With Drum & Harp

Lenten Reflections 2016

Let them play to him with drum and harp. Why does he take up drum and harp? So that not only his voice but his works may sing his praise. When one takes up a drum or harp, one’s hands agree with one’s voice. So you, too: if when you sing Alleluia, you also give bread to the hungry, or clothe the naked, or welcome the stranger, not only does your voice make sound, but your hands harmonize because your deeds harmonize with your words. You’ve taken up an instrument, and your fingers agree with your tongue.

But the mystery of drum and harp should not be passed over. On a drum the skin is stretched, and the strings are stretched on a harp. How well did Paul play on drum and harp when he said: “To me the world has been crucified, and I to the world” (Gal 6:14)! And Christ, who loves the new song, wishes you to take up a drum or a harp when he teaches you: “Whoever wishes to be my disciple, let him deny himself and take up his cross and follow me” (Mt 16:24). Let him not set aside his harp, let him not lay down his drum: Let him be stretched on the wood and let the lust of the flesh dry up. The more the strings are stretched, the higher the sound they make. So that the Apostle Paul’s harp might make a high sound, he said: “Forgetting what lies behind, stretching toward what lies ahead, I follow after toward the prize of a lofty call” (Ph 3:13-14). He stretched himself, Christ touched him, and the sweet truth was the sound he made. “On drum and harp let them play to him” (EnPs 149, 8; PL 37, 1953-1954).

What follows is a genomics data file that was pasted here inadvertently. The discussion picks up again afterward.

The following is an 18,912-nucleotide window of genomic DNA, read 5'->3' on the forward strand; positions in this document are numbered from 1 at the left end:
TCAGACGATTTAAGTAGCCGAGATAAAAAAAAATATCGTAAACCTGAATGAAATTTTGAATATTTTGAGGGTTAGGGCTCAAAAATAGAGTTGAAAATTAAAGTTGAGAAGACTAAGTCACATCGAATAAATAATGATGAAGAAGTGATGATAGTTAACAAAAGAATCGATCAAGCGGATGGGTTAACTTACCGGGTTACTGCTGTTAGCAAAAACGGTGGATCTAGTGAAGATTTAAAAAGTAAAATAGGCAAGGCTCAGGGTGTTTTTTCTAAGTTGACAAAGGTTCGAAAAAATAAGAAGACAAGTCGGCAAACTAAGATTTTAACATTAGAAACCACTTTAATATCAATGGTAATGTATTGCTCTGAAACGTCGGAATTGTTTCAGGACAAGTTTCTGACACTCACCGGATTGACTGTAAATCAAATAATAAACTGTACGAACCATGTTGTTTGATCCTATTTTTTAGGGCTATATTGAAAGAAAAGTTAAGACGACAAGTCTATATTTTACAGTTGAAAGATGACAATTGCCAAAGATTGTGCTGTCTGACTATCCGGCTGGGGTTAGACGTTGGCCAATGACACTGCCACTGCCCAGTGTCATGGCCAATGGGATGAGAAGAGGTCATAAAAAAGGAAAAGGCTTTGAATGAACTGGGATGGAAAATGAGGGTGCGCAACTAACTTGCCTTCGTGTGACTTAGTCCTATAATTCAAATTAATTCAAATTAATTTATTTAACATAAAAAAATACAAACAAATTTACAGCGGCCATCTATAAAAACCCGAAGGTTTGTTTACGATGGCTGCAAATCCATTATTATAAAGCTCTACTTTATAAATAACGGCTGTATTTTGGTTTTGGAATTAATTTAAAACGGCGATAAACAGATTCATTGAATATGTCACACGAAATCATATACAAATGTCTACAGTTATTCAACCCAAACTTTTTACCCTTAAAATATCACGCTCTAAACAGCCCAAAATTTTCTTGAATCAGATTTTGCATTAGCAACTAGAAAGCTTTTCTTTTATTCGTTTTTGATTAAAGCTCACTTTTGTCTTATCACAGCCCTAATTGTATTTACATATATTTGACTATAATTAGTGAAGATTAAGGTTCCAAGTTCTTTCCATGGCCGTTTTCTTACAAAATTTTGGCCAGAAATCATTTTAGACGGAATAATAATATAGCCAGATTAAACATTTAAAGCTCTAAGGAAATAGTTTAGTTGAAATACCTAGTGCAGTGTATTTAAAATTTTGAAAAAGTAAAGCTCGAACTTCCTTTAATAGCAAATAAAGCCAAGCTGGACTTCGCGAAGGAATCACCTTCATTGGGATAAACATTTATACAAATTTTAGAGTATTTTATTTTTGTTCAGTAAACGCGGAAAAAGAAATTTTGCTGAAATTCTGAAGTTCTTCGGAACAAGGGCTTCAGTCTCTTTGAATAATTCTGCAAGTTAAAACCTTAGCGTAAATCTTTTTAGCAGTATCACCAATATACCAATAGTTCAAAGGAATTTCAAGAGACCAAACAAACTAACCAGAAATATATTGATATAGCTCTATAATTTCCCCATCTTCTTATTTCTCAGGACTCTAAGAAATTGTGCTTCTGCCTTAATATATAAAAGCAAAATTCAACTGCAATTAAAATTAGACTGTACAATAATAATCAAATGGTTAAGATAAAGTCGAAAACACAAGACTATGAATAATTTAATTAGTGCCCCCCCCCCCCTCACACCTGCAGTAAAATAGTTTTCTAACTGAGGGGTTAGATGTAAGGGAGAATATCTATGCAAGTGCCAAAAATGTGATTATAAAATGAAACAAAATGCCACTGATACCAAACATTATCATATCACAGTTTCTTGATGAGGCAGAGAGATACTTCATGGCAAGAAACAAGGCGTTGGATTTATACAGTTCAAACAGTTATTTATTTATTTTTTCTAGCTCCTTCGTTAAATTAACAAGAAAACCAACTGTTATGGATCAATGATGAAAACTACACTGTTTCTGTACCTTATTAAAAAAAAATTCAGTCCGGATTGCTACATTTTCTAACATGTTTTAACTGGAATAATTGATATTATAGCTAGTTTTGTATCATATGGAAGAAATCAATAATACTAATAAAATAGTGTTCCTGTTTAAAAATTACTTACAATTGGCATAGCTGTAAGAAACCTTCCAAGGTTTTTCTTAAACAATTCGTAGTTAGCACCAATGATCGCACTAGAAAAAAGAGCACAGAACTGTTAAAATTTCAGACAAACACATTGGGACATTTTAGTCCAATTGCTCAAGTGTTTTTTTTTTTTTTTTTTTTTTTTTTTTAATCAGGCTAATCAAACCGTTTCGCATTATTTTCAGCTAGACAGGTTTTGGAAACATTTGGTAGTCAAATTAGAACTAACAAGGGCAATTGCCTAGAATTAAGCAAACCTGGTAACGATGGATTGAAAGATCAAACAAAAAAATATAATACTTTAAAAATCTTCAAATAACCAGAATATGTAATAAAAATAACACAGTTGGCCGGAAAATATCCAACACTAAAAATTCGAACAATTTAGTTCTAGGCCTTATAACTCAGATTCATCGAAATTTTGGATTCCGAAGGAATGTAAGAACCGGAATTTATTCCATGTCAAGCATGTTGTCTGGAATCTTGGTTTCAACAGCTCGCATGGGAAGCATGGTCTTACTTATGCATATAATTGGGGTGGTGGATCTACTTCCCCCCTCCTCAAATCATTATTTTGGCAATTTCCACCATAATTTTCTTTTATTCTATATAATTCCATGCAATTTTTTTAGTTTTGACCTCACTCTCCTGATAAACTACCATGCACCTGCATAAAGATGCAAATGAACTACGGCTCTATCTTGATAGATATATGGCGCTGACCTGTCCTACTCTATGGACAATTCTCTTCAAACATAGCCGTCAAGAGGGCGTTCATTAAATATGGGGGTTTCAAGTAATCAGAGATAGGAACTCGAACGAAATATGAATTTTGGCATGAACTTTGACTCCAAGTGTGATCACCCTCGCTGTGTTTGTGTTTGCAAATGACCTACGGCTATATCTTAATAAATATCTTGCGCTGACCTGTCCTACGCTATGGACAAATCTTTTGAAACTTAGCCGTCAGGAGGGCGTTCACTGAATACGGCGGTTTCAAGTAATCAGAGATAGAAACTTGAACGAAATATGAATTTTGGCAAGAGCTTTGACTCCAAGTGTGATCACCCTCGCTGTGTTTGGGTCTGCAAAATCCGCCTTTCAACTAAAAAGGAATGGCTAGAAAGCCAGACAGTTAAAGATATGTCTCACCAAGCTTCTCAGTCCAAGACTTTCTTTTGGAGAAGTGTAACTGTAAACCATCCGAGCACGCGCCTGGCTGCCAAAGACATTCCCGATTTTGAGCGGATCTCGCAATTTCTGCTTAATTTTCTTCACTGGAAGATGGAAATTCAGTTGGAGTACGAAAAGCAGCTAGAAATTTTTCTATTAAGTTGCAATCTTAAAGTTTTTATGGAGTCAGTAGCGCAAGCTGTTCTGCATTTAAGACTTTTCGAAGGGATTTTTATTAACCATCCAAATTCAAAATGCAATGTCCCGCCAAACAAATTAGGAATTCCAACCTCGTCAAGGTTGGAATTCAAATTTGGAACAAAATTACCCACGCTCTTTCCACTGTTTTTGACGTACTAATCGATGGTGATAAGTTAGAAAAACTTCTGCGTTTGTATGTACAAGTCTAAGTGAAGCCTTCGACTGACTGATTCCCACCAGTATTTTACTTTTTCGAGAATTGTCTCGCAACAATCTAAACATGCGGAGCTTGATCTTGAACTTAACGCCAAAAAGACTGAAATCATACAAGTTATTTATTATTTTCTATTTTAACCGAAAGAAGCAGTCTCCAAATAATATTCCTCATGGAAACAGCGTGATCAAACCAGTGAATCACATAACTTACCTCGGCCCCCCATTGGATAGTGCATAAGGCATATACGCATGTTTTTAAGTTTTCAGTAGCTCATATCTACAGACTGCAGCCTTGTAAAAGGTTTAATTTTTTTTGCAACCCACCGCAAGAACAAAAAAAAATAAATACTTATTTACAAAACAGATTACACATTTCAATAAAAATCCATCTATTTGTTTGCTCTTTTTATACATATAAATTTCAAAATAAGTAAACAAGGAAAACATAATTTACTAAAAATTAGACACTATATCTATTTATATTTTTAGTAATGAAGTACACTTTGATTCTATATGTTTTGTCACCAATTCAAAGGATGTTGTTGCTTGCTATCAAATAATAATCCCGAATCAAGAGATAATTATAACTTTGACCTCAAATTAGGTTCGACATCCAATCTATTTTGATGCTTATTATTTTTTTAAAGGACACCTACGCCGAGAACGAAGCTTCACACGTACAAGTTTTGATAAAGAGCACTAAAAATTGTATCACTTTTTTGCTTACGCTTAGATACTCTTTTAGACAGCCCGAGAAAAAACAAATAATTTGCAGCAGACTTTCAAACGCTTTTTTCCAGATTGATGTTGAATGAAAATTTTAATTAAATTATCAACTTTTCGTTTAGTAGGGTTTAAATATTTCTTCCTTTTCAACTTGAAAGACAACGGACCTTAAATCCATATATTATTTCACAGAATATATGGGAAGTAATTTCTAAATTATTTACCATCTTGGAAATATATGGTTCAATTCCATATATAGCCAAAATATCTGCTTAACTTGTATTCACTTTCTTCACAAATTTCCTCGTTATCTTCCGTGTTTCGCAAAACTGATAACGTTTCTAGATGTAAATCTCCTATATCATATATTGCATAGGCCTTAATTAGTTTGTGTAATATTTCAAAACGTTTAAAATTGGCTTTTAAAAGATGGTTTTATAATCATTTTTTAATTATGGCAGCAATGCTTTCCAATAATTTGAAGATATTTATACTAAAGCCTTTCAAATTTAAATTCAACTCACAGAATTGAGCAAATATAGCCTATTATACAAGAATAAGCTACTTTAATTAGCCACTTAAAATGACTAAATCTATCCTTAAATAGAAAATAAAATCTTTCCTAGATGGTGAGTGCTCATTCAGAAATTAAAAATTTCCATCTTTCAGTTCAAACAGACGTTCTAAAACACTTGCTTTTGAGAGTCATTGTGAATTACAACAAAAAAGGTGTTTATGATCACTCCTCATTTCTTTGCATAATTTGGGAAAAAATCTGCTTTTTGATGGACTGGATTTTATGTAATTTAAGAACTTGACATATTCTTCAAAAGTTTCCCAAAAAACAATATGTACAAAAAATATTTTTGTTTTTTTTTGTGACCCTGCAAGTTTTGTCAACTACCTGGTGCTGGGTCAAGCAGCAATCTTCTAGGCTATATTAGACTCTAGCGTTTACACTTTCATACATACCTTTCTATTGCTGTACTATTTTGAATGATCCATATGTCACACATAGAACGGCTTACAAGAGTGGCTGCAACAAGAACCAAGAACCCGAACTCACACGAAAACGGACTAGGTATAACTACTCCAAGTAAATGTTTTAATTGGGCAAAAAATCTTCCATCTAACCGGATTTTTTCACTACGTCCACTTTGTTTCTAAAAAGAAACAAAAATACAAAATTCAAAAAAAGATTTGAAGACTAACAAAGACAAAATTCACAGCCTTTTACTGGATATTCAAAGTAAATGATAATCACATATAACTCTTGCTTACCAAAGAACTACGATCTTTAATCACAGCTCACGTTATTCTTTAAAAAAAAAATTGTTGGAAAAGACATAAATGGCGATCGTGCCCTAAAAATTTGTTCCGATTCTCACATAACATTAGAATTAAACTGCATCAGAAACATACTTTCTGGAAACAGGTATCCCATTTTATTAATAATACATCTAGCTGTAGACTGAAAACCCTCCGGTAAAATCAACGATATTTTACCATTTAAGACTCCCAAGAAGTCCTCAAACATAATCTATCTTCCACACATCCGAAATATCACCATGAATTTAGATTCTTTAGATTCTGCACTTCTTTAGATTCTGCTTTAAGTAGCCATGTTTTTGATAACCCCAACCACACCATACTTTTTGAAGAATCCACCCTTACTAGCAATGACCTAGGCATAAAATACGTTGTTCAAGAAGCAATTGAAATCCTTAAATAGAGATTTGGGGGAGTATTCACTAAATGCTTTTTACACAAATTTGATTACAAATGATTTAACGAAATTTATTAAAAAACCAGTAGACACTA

Is this stretching things too far? Paul stretching himself, becoming a drum on which Christ plays? There’s another place where Augustine calls the cross a drum.

Rev. Joseph A. Komonchak, professor emeritus of the School of Theology and Religious Studies at the Catholic University of America, is a retired priest of the Archdiocese of New York.

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